Wednesday, 3 May 2017

The Ins And Outs Of Autonomic Neuropathy

Today's post from (see link below) is a concise but very informative overview of what autonomic neuropathy entails. Autonomic nerve damage is when the symptoms move away from just numbness, tingling or burning in the feet or hands, to damage affecting the involuntary functions of your body - things you have no control over! It can be alarming and life-changing, so if you feel that your neuropathy is now extending to other areas of your daily lives, or have just been told that you have autonomic nerve damage, then you need to see a doctor who knows what he/she is talking about and can give you the best advice. Home doctors are often limited in their knowledge and experience of autonomic neuropathy, so seeing a neurologist may be a wise move. Doing your own research and seeking out the best ways to make your life easier, are also highly recommended. There are many articles here on the blog about autonomic neuropathy - use the search button to find them.

Autonomic Neuropathy Overview Last Updated: May 17, 2011 References Authors: Stephen J. Schueler, MD; John H. Beckett, MD; D. Scott Gettings, MD
What is autonomic neuropathy?

A person with autonomic neuropathy or ANS neuropathy syndrome has a group of symptoms, not a disease, that occur when there is damage to the nerves that run through the peripheral nervous system. This nerve damage affects the nerves responsible for the regulation of blood pressure, heart rate, digestion, and emptying of the bladder and bowels. Autonomic neuropathy may be an inherited (e.g. Fabry disease) or an acquired condition. In most cases, autonomic neuropathy develops in conjunction with another disease process. Diabetes is the most common cause of autonomic neuropathy. Other examples include Lyme disease, HIV infection, Chagas disease, botulism, diphtheria, leprosy, acute intermittent porphyria, end stage kidney disease, severe liver disease, lupus, rheumatoid arthritis, Guillain-Barre syndrome, inflammatory bowel disease, vitamin B12 deficiency, and chronic alcohol abuse. There are a large number of drugs, such as chemotherapy medications, that can cause a drug-related autonomic neuropathy.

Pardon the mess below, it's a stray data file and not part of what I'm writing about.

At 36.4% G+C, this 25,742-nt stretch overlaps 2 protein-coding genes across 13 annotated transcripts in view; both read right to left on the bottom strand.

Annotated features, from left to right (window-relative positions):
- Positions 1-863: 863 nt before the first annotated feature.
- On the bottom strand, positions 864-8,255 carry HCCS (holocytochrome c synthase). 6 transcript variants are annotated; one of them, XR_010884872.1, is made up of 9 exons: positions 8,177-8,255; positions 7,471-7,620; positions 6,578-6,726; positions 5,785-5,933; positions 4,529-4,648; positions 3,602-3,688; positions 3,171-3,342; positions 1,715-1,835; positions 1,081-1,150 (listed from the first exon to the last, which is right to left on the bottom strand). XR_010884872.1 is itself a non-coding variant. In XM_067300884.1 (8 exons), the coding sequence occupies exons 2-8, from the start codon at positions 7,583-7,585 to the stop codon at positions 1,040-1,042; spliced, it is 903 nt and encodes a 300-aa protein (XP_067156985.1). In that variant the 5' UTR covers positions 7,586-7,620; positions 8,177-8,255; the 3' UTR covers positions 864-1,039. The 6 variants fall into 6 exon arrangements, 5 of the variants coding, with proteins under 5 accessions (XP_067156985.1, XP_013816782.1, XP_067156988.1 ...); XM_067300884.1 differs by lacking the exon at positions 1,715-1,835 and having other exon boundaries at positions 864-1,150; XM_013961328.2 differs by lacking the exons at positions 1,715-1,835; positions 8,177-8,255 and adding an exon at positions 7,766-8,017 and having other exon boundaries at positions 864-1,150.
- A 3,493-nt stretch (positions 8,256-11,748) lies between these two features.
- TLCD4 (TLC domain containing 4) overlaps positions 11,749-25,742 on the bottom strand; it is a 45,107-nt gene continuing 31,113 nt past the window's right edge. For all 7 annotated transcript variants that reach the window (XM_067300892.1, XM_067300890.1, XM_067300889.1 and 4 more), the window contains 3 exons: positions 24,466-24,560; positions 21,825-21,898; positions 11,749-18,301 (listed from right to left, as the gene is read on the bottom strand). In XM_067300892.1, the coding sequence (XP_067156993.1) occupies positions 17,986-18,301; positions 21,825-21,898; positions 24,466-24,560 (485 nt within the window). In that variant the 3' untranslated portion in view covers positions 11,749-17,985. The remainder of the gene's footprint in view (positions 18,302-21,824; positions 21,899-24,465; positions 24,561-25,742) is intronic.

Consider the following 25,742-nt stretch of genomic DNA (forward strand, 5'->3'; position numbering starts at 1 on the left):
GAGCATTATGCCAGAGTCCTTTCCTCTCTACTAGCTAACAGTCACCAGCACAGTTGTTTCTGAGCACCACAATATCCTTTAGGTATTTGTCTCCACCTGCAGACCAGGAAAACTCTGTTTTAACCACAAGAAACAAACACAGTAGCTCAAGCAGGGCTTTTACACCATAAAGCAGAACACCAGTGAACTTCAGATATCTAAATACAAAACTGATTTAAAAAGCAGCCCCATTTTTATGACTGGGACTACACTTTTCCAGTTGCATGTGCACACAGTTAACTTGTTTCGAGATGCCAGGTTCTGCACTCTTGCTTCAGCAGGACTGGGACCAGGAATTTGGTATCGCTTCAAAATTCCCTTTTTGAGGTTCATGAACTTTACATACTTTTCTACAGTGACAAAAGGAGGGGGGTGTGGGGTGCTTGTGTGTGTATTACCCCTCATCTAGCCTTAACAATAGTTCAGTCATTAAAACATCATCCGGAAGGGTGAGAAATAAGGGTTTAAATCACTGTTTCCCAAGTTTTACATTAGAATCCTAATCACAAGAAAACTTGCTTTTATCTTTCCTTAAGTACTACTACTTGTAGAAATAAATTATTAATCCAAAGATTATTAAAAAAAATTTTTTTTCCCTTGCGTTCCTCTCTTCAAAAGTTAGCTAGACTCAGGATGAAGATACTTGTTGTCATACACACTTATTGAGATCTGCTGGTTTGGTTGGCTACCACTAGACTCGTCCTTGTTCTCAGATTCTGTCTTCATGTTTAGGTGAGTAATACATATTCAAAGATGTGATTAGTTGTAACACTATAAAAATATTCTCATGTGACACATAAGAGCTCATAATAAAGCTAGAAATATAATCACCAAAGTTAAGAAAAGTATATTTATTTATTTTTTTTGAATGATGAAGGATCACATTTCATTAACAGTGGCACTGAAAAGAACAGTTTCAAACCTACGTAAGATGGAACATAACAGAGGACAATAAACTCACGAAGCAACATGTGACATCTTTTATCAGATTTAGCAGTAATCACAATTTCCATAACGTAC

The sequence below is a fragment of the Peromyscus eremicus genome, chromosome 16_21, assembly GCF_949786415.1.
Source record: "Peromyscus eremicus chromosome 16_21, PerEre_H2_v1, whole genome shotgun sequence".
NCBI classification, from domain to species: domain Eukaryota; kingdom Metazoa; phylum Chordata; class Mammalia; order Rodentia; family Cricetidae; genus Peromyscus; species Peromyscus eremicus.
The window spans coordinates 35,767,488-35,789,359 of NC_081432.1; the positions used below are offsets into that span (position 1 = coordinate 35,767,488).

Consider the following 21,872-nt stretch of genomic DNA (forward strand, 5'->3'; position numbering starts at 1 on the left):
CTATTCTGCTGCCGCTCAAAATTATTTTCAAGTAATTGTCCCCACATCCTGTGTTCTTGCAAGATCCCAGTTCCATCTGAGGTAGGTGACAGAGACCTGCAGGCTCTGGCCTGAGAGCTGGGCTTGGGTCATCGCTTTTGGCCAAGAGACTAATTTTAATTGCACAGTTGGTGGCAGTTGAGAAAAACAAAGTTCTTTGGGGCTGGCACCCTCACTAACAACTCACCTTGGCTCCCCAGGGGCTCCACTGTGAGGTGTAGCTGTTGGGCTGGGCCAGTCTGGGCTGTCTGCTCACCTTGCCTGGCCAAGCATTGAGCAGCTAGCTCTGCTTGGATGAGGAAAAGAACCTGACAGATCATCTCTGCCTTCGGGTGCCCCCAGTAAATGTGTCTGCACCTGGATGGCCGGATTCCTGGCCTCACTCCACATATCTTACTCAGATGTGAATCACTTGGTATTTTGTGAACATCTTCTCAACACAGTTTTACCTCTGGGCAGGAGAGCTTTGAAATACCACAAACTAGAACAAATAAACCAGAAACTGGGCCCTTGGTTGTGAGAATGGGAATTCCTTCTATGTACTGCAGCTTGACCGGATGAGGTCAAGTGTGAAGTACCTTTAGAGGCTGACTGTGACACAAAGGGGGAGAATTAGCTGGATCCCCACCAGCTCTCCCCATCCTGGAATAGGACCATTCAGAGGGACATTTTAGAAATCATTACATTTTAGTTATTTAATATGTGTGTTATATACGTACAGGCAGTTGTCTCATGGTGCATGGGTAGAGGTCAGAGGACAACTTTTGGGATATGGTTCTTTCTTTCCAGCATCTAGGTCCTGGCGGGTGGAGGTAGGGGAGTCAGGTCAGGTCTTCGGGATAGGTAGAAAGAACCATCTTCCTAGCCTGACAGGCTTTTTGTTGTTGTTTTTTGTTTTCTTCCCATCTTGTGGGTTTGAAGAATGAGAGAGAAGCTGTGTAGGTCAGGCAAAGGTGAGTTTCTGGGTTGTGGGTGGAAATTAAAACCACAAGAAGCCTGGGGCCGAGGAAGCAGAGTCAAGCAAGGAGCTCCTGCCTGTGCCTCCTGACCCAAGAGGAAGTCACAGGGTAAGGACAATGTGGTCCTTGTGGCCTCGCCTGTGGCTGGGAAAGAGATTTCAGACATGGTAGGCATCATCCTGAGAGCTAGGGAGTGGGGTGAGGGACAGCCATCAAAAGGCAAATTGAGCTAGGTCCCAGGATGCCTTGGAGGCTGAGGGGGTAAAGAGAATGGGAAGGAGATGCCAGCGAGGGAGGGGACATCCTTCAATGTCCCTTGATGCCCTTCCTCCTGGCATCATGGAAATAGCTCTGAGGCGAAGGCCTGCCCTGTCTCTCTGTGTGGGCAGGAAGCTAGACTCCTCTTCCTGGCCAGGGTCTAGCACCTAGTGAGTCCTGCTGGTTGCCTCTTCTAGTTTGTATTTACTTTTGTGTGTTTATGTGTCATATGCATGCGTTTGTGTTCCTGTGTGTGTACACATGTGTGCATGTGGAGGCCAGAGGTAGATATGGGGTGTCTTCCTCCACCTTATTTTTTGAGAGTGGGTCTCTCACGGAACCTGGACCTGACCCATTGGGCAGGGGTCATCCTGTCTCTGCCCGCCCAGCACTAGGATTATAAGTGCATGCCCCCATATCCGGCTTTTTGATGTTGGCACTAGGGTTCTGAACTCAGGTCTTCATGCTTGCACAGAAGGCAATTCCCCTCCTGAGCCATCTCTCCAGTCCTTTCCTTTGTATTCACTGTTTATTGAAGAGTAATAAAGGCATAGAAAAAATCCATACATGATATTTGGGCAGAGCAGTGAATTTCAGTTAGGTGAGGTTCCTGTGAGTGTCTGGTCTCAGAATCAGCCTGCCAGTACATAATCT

What are the symptoms of autonomic neuropathy?

The symptoms of autonomic neuropathy usually develop gradually over years and include constipation, swollen abdomen, diarrhea, a full feeling after eating a small amount, nausea and vomiting, blood pressure changes, dizziness or faintness upon standing (orthostatic hypotension), urinating difficulty, and urinary incontinence. Other symptoms of autonomic neuropathy include vision changes, palpitations, tinnitus, headache, chest pain, shortness of breath, impotence, urinary frequency, bedwetting, urinary retention, and urinary incontinence. Other symptoms include burning feet, itching, numbness and tingling, dry skin, brittle nails, and cold feet.

How does the doctor treat autonomic neuropathy?

Treatment for autonomic neuropathy is directed at the underlying cause. Treatment for autonomic neuropathy often includes medications to help with salt and fluid retention, reduce postural hypotension, and increase fluid in the blood vessels. Treatment may also include sleeping with the head raised, the use of elastic stockings and eating small yet frequent meals.

Autonomic Neuropathy Symptoms

Symptoms of autonomic neuropathy include:

Faintness upon standing
Faintness during urination
Faintness during defecation
Abdominal swelling
Full feeling after eating a small amount
Drops in blood pressure when standing
Difficulty urinating
Urinary incontinence
Urinary frequency
Stool incontinence
Vision impairment
Chest pain
Shortness of breath
Burning feet
Numbness and tingling
Dry skin
Brittle nails
Cold feet

For more information:

Type 1 diabetes symptoms
Type 2 diabetes symptoms
Peripheral neuropathy symptoms

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